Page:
Think Type 1 Diabetes Think Test

TEST…… know what it stands for, recognise the symptoms, and treat early as time is critical in a diagnosis of Type 1 diabetes 

A delay in the diagnosis of Type 1 diabetes can quickly lead to a life-threatening complication called Diabetic Ketoacidosis or in short DKA. Early recognition of the symptoms and early treatment can prevent the development of DKA.


4 in every 10 Irish children with new onset Type 1 diabetes have DKA at the time of their diagnosis. This number has been increasing since 2016. Up to 2015 about 3 in 10 of our children had DKA at diagnosis.


Delays in diagnosis can  happen because the symptoms of Type 1 diabetes are subtle.


We all need to know the symptoms of Type 1 diabetes so we can recognise them early and take action. The symptoms are the key indicators that you or your child might have Type 1 diabetes.


TEST which is easy to remember as an acronym represents the symptoms of Type 1 diabetes.



Think of TEST  and do not delay!


  • Take a TEST –  contact your GP or local pharmacist.


  • Take a TEST –  ask for a simple finger prick blood glucose test (or bring a urine sample) which will greatly help make the diagnosis of Type 1 diabetes in a person feeling unwell.


If the test is positive, eg blood sugar over 11 mmol/l, you will need to go to your local hospital Emergency Department for early assessment and treatment.


Acting fast has great benefits – it will enable earlier diagnosis and treatment and can avoid the development of DKA.  Avoiding DKA can make the initial treatment much easier for children and their families and has short and long term benefits.


If you or your child has diabetes, don’t worry, while a diagnosis of Type 1 diabetes is a life-long condition, there are thousands of Irish people and indeed worldwide with Type 1 diabetes living their lives to the full each day.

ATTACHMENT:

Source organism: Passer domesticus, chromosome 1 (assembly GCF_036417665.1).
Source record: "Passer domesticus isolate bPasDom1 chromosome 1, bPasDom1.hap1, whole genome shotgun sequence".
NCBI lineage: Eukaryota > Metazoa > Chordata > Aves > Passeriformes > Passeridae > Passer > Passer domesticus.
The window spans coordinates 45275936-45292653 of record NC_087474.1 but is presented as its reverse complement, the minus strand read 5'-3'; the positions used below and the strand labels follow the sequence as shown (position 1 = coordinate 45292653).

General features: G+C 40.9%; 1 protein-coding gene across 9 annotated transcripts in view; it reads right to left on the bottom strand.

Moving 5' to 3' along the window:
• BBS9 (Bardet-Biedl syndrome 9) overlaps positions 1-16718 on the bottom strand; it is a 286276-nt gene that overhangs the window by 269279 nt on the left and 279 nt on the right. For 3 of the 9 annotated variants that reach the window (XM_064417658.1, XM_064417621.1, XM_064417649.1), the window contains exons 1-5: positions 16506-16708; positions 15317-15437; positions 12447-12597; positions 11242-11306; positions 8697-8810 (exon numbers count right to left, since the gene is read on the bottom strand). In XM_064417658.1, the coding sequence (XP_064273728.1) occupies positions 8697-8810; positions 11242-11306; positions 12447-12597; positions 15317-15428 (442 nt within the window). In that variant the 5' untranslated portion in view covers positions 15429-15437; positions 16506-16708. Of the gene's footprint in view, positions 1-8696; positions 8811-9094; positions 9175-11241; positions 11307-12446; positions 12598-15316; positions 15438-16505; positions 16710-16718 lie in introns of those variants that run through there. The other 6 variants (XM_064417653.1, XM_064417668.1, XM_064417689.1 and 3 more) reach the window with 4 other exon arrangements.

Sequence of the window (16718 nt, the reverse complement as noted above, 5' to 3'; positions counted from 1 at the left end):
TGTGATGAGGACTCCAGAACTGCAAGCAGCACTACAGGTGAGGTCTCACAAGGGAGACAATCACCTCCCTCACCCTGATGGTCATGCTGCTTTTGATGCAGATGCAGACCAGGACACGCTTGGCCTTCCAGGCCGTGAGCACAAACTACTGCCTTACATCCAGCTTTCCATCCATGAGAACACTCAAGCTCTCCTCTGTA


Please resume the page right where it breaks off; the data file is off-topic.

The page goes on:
Type 1 diabetes occurs because the body stops producing the hormone Insulin which enables the body to use glucose (sugar) as fuel. As a result, in untreated diabetes the level of glucose in the body gets too high. If your child has these symptoms below it is important that you seek urgent medical help. Early diagnosis improves the long term outcome in diabetes. Late diagnosis can result in life threatening Diabetic Ketoacidosis (DKA).


There are 4 main symptoms to watch out for;


The symptoms of Type 1 diabetes in children can be easily remembered by thinking of the word TEST:


  • Thirst Increased
  • Energy Reduced
  • Sudden reduction in Weight
  • Toilets Trips Increased

Minor Symptoms may include:


  • Increased Appetite
  • Lack of Concentration
  • Bed Wetting
  • Constipation
  • Mood Swings
  • Frequent Infections

If you think you or your child could have Type 1 diabetes, do not delay see your doctor or a pharmacist urgently.

Many ordinary people achieve extraordinary things every day while living with Type 1 diabetes. Diabetes does not stop them… they are ONESTOPPABLE

Click here to read Leah’s Story who lives with Type 1 Diabetes